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Appropriate Technology

“Appropriate Technology” embraces solutions that are relatively simple and economical, but that are also effective and appropriate to the culture and environment from which they emerge. Appropriate technologies are those that best utilize local traditions and limited resources to solve problems in ways that are most acceptable and affordable to their users.

In many countries around the world, Peace Corps volunteers are working with community groups and partner organizations to help identify and implement the most appropriate technologies available. In Zambia, for instance, these have taken the form of solar food dryers, charcoal from agricultural waste, pedal-powered cellphone chargers, hand-held maize shellers, and simple hand-washing stations known as “tippy-taps.”

The success of any appropriate technology depends in part on the involvement of local people in its planning, design, and implementation. These types of collaborations have been essential to the Peace Corps experience throughout its fifty-year history.


Alexandra Chen, Zambia, Peace Corps Volunteer
Alexandra served as a Peace Corps volunteer for two years in a Zambian village working on fish farming and public health. She extended her work to partner with the Technology Development and Advisory Unit (TDAU) at the University of Zambia. Alexandra splits her time between building capacity at TDAU and coordinating the launch of Appropriate Technology centers for Peace Corps Zambia.

Henry Chilufya, Lusaka, Zambia, Peace Corps Staff
Henry provides training and technical support to volunteers and counterparts in sustainable agriculture, agroforestry, beekeeping, and appropriate technology. He attended the MIT D-Lab’s International Design and Development Summit in Ghana and participated in three D-Lab trainings in Zambia. Henry is the lead staff in setting up Peace Corps Zambia’s Appropriate Technology centers.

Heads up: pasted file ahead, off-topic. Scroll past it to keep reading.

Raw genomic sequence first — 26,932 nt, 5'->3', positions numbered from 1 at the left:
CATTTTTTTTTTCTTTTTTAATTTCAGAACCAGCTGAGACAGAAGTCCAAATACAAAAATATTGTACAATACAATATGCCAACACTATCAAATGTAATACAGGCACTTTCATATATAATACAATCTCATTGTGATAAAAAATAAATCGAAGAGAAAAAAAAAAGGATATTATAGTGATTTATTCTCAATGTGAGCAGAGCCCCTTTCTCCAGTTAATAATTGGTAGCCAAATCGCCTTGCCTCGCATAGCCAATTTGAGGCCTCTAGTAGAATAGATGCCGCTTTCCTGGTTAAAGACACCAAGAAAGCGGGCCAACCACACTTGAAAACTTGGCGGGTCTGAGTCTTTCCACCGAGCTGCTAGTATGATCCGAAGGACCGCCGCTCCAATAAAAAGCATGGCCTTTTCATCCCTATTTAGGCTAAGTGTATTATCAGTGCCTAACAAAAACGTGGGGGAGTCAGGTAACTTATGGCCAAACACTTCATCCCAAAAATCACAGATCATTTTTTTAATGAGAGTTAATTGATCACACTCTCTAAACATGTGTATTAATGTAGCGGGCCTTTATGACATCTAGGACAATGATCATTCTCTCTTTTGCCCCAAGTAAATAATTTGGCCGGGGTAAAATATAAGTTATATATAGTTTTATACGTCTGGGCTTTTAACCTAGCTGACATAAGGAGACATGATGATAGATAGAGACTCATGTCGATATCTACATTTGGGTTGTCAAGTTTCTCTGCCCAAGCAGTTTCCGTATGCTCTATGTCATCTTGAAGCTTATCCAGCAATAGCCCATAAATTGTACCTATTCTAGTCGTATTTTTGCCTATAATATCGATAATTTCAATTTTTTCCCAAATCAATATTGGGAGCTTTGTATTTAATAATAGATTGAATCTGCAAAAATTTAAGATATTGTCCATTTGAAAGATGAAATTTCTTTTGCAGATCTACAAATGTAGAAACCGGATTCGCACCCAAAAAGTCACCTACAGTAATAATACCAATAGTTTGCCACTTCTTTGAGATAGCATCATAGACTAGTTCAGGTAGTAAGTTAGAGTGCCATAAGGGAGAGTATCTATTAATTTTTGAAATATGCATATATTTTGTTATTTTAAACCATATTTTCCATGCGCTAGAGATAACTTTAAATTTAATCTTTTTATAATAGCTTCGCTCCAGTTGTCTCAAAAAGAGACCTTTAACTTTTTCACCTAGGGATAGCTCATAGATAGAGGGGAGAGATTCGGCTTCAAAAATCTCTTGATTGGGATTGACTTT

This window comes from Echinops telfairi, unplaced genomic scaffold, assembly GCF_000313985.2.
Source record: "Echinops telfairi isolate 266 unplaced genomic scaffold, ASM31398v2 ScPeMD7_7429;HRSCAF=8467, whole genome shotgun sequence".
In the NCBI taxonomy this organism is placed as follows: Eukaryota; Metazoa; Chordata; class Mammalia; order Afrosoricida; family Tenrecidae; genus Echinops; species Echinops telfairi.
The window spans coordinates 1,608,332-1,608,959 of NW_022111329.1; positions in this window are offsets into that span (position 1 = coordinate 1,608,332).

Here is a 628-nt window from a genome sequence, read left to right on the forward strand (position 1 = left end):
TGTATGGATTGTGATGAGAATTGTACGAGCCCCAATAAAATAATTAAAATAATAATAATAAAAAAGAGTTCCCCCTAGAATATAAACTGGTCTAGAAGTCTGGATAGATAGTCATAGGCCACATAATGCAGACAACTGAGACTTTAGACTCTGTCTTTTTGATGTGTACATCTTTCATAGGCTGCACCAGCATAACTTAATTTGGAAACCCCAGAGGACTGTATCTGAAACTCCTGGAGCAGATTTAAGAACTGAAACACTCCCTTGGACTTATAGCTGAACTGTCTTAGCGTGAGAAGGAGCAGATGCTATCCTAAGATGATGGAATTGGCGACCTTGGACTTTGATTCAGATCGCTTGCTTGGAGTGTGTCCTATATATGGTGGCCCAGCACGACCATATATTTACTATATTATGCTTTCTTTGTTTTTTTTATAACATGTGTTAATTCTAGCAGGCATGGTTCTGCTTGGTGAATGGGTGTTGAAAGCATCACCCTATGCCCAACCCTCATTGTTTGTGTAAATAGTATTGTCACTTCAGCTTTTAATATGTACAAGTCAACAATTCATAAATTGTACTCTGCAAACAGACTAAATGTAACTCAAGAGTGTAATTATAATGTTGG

Elizabeth Spellman, Woburn, Massachusetts, Returned Peace Corps Volunteer, Zambia
Elizabeth served as a Peace Corps health volunteer from February 2008 to May 2011 in Zambia. In her first two years, she focused primarily on nutrition and sustainable agriculture, working with home-based caregivers. In her third year, Elizabeth worked as volunteer leader and wrote the training manual for new volunteer leaders.

Kofi Taha, Watertown, Massachusetts, D-Lab/MIT
Kofi co-leads D-Lab’s Creative Capacity Building projects. These efforts strive to teach the technology design process to people living in poverty and to support sustainable local innovation. D-Lab, a program at the Massachusetts Institute of Technology, works to develop and implement sustainable, low-cost technology to improve the quality of life in low-income households. Kofi has facilitated training in Ghana, Uganda, and Haiti, and worked with Peace Corps Zambia to establish its Appropriate Technology centers.

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